The halfshaft gets popped out at the transaxle with a pry bar or very large common screwdriver. Once it is popped free it becomes easy to remove.


Renegade axles are machined from proprietary aerospace billet alloy featuring 31-spline axle bars and billet machined CV joints. These CV joints provide greater travel and increased operating angle. Renegade axles also include one-piece CNC-machined billet steel inner and outer stubs machined from single pieces of billet steel.


Full Throttle Kustomz installs the Renegade axle by first popping it into the Corvette’s transaxle. Once we’ve confirmed the axle has seated, the rest comes easy.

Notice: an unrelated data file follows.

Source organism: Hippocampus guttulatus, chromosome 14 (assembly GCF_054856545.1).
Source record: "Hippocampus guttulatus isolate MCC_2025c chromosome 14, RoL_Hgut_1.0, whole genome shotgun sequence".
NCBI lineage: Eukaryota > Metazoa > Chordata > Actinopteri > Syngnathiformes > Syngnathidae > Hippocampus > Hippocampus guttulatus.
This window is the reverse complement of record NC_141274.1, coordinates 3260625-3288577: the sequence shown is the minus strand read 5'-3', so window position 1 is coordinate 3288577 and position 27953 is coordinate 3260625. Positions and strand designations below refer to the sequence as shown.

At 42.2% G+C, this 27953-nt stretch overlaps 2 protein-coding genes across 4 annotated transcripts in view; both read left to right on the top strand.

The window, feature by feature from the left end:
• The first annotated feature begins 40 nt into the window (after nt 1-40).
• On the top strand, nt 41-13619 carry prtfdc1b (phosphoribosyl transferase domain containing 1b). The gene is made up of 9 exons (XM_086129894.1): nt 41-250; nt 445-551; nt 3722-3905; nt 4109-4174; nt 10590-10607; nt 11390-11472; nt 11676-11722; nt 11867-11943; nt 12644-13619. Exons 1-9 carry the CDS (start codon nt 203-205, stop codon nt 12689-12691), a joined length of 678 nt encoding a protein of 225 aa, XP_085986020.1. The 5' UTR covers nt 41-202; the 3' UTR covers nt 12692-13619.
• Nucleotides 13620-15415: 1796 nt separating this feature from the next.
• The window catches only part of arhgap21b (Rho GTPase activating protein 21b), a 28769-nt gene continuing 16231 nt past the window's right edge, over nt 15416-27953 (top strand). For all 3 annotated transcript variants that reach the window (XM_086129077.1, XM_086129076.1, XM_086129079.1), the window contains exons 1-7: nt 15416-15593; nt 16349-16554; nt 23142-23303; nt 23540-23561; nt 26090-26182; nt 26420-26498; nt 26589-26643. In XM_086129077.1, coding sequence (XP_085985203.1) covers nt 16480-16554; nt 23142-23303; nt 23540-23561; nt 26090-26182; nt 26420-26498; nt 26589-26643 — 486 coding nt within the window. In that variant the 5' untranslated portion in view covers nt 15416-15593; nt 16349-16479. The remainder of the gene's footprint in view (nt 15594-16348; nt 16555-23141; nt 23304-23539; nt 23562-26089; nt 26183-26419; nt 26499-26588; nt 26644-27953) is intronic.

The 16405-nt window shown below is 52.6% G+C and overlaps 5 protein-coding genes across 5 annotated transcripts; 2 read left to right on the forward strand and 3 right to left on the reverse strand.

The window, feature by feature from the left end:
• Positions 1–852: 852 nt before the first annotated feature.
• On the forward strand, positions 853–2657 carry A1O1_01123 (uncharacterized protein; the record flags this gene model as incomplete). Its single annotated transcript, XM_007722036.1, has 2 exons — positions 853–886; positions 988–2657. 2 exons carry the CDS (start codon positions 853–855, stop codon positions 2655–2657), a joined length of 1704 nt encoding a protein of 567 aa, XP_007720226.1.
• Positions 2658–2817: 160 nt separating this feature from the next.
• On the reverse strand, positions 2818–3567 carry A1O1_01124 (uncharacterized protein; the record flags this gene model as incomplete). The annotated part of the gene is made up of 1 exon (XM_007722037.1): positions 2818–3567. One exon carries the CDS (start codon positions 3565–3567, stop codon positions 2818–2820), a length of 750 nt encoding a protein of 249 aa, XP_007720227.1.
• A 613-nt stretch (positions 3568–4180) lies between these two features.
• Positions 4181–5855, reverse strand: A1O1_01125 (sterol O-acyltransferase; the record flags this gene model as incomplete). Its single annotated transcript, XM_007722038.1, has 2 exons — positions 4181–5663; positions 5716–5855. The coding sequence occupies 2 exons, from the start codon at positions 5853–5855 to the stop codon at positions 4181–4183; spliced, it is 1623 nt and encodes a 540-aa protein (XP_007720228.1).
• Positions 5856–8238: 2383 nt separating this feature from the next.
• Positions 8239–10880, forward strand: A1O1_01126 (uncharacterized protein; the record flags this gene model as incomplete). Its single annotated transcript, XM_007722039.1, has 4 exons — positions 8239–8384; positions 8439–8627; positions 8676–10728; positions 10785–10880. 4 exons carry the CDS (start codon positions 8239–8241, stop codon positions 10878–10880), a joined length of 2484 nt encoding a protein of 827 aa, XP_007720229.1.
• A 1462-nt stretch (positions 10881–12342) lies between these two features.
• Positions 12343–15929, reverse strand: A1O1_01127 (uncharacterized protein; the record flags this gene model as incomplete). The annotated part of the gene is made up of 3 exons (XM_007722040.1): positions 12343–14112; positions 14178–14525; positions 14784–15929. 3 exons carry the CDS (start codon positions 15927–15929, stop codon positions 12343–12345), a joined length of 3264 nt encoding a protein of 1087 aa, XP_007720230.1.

The brake assembly has to be moved well out of the way to clear the halfshaft CV output splines. You can disconnect the upper control arm at the riser or swing it out of the way.


The GForce output splines are inserted through the hub as shown, which is not an interference fit. The splined shaft slides through the hub and is secured by the locknut.


Once the shaft is splined into the brake hub, reassembly begins with the bottom shock mount, stabilizer link, tie-rod end and upper control arm. Although the C5/C6 rear suspension looks involved it is actually quite easy to service.


The parking brake cable and antilock brake sensor are reconnected next. Check the antilock brake connector for debris and moisture.